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Holland is a region in the western part of the Netherlands. A maritime and economic power in the 17th century, Holland today consists of the Dutch provinces of North Holland and South Holland.

The name Holland first appeared in sources in 866 for the region around Haarlem, and by 1064 was being used for the name of the entire county. By this time, the inhabitants of Holland were referring to themselves as "Hollanders".[1] Holland is derived from the Middle Dutch term holtland ("wooded land"). This spelling variation remained in use until around the 14th century, at which time the name stabilised as Holland (alternative spellings at the time were Hollant and Hollandt). Popular, but incorrect, etymology holds that Holland is derived from hol land ("hollow land") and was inspired by the low-lying geography of Holland.

 

Holland is situated in the west of the Netherlands. A maritime water-oriented region, Holland lies on the North Sea at the mouths of the Rhine and the Meuse (Maas). It has numerous rivers and lakes and an extensive inland canal and waterway system. To the south is Zealand. The region is bordered on the east by the IJsselmeer and four different provinces of the Netherlands.

Holland is protected from the sea by a long line of coastal dunes. Most of the land area behind the dunes consists of polder landscape lying well below sea level. At present the lowest point in Holland is a polder near Rotterdam, which is about seven meters below sea level. Continuous drainage is necessary to keep Holland from flooding. In earlier centuries windmills were used for this task. The landscape was (and in places still is) dotted with windmills, which have become a symbol of Holland.

Holland is 7,494 square kilometres (land and water included), making it roughly 13% of the area of the Netherlands. Looking at land alone, it is 5,488 square kilometres in size. The combined population is 6.1 million.

The main cities in Holland are Amsterdam, Rotterdam and The Hague. Amsterdam is formally the capital of the Netherlands and its most important city. The Port of Rotterdam is Europe's largest and most important harbour and port. The Hague is the seat of government of the Netherlands. These cities, combined with Utrecht and other smaller municipalities, effectively form a single city - a conurbation called Randstad.

The Randstad area is one of the most densely populated regions of Europe, but still relatively free of urban sprawl. There are strict zoning laws. Population pressures are enormous, property values are high, and new housing is constantly under development on the edges of the built-up areas. Surprisingly, much of the province still has a rural character. The remaining agricultural land and natural areas are highly valued and protected. Most of the arable land is used for intensive agriculture, including horticulture and greenhouse agri-businesses.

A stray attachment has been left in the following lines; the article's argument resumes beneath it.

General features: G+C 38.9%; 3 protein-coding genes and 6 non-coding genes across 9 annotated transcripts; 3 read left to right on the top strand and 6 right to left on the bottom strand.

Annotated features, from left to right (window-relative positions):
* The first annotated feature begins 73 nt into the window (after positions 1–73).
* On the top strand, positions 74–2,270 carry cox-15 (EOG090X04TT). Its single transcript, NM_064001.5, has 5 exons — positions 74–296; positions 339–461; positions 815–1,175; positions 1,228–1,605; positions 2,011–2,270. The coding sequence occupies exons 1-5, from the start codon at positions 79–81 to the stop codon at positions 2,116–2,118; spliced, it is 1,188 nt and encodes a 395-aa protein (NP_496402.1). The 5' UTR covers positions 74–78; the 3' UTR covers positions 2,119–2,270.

The language primarily spoken in Holland is Dutch. Hollanders often refer to the Dutch language as "Hollands".

The standard Dutch that is spoken in the Netherlands is mostly based on the Dutch spoken in Holland; however, there are many local variations in dialect throughout the Netherlands.

Despite the correspondence between standard Dutch and the Dutch spoken in Holland, there are local variations within Holland itself that differ from standard Dutch. The main cities each have their own traditional dialect. A small number of people, especially in the area north of Amsterdam, still speak what is considered to be an original, older dialect, called "Hollandic". The areas where people still speak with the Hollandic dialect are Volendam and Marken and the area around there, West Friesland and the Zaanstreek.

"Holland" is not in itself a province of the Netherlands. It is divided into two provinces of the Netherlands -- North Holland (Noord-Holland) and South Holland (Zuid-Holland). These provinces were created in 1840 largely because it was unacceptable for Holland to remain such an overwhelmingly large and powerful province in comparison to the other provinces. A few regions that were historically part of Holland have been ceded to other provinces.

  • Some cessions occurred as a result of reforms during the French occupation (1795-1813).
  • In 1950, the island of Urk went to the province of Overijssel and then in 1986 to the province of Flevoland.
  • In 1989 Woerden was transferred from South Holland to the province of Utrecht.
  • In 2002 Vianen was transferred from South Holland to the province of Utrecht.
  • The municipality of Eemnes has a co-operation with Laren and Blaricum. They are collectively referred to as the "BEL region".

Some territory was gained:

 

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